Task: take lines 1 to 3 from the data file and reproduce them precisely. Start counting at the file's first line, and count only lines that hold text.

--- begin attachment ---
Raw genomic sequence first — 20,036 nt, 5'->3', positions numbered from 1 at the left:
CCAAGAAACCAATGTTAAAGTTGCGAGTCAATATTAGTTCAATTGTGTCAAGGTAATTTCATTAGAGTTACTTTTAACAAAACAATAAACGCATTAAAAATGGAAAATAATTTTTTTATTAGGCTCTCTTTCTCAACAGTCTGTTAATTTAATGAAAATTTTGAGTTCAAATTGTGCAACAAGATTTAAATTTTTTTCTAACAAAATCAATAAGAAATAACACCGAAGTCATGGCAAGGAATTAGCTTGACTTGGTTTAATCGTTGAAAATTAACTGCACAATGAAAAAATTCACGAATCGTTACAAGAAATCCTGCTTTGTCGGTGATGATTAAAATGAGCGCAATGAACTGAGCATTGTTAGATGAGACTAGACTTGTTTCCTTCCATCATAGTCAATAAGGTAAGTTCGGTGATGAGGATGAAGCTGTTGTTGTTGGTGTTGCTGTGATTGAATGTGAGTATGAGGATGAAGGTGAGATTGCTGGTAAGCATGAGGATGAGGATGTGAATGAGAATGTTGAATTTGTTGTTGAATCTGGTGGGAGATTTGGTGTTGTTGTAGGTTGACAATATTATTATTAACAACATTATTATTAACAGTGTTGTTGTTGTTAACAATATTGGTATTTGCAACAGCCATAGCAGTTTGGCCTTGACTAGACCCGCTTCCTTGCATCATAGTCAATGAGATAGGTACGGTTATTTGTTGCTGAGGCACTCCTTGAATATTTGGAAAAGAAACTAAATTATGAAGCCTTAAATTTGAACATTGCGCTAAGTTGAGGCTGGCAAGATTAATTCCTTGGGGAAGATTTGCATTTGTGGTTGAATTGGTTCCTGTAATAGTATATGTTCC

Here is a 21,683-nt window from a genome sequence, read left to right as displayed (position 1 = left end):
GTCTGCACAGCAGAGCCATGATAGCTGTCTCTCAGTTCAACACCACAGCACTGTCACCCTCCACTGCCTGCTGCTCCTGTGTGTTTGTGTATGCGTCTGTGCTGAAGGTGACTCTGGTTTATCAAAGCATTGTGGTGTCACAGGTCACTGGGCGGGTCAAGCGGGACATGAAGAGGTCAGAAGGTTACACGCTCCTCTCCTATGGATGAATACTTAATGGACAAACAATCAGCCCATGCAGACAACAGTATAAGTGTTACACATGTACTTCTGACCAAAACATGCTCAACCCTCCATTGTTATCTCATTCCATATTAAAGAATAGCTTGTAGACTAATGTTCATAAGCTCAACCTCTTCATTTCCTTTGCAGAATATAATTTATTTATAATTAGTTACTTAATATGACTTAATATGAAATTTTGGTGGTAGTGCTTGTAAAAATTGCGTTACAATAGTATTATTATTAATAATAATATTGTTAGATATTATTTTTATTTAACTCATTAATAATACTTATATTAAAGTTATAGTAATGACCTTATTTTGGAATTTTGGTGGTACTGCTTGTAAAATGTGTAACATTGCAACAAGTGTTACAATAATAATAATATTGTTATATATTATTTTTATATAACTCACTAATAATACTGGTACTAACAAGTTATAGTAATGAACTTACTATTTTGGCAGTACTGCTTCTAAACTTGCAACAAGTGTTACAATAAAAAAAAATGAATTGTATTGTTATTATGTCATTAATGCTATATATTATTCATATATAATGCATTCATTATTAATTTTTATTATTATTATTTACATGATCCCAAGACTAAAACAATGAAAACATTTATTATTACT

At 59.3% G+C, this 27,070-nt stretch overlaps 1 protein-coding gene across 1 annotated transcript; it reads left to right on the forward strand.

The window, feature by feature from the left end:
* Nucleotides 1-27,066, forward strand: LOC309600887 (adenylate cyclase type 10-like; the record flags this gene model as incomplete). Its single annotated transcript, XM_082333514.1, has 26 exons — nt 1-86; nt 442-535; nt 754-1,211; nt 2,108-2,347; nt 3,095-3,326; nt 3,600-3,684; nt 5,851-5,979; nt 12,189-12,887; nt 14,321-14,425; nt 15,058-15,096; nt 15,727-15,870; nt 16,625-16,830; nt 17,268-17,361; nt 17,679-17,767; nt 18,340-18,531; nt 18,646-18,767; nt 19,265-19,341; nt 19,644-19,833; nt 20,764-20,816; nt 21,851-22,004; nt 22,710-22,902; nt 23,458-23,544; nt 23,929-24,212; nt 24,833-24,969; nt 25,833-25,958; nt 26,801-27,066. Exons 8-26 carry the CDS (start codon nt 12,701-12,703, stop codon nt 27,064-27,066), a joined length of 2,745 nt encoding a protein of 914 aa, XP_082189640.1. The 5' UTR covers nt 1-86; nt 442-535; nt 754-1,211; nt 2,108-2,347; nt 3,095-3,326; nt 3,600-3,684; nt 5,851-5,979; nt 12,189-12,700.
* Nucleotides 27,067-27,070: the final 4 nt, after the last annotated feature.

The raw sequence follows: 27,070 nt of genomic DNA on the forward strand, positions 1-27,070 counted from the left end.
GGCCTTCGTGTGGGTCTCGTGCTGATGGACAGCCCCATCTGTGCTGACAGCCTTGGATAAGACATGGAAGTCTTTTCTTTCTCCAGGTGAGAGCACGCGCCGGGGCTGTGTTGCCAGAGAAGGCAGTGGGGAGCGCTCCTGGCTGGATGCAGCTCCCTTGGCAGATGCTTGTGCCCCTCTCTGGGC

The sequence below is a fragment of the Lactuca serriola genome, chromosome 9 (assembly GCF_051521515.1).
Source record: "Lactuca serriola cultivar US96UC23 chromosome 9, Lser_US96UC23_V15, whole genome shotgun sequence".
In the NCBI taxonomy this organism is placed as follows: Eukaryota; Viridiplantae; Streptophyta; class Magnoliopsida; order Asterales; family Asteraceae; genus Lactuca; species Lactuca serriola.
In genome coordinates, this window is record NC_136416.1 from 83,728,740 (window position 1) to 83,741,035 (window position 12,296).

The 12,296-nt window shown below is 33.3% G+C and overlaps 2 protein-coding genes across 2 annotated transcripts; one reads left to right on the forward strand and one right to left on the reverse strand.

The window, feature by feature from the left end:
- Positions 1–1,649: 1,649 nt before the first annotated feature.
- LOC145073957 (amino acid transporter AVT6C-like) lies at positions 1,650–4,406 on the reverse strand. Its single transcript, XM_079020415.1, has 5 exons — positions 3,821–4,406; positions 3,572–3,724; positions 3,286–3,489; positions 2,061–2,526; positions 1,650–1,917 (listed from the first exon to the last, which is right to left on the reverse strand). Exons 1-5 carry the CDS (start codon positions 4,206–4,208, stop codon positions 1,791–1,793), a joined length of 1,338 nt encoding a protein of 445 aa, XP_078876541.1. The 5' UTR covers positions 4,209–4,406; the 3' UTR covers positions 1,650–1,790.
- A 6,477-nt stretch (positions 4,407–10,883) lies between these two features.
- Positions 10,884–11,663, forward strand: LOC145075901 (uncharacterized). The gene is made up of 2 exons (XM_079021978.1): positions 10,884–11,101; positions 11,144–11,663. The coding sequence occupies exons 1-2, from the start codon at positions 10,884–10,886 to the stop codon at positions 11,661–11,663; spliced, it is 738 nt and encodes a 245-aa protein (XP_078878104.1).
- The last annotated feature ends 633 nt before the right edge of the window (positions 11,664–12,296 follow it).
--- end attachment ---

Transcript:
Raw genomic sequence first — 20,036 nt, 5'->3', positions numbered from 1 at the left:
CCAAGAAACCAATGTTAAAGTTGCGAGTCAATATTAGTTCAATTGTGTCAAGGTAATTTCATTAGAGTTACTTTTAACAAAACAATAAACGCATTAAAAATGGAAAATAATTTTTTTATTAGGCTCTCTTTCTCAACAGTCTGTTAATTTAATGAAAATTTTGAGTTCAAATTGTGCAACAAGATTTAAATTTTTTTCTAACAAAATCAATAAGAAATAACACCGAAGTCATGGCAAGGAATTAGCTTGACTTGGTTTAATCGTTGAAAATTAACTGCACAATGAAAAAATTCACGAATCGTTACAAGAAATCCTGCTTTGTCGGTGATGATTAAAATGAGCGCAATGAACTGAGCATTGTTAGATGAGACTAGACTTGTTTCCTTCCATCATAGTCAATAAGGTAAGTTCGGTGATGAGGATGAAGCTGTTGTTGTTGGTGTTGCTGTGATTGAATGTGAGTATGAGGATGAAGGTGAGATTGCTGGTAAGCATGAGGATGAGGATGTGAATGAGAATGTTGAATTTGTTGTTGAATCTGGTGGGAGATTTGGTGTTGTTGTAGGTTGACAATATTATTATTAACAACATTATTATTAACAGTGTTGTTGTTGTTAACAATATTGGTATTTGCAACAGCCATAGCAGTTTGGCCTTGACTAGACCCGCTTCCTTGCATCATAGTCAATGAGATAGGTACGGTTATTTGTTGCTGAGGCACTCCTTGAATATTTGGAAAAGAAACTAAATTATGAAGCCTTAAATTTGAACATTGCGCTAAGTTGAGGCTGGCAAGATTAATTCCTTGGGGAAGATTTGCATTTGTGGTTGAATTGGTTCCTGTAATAGTATATGTTCC

Here is a 21,683-nt window from a genome sequence, read left to right as displayed (position 1 = left end):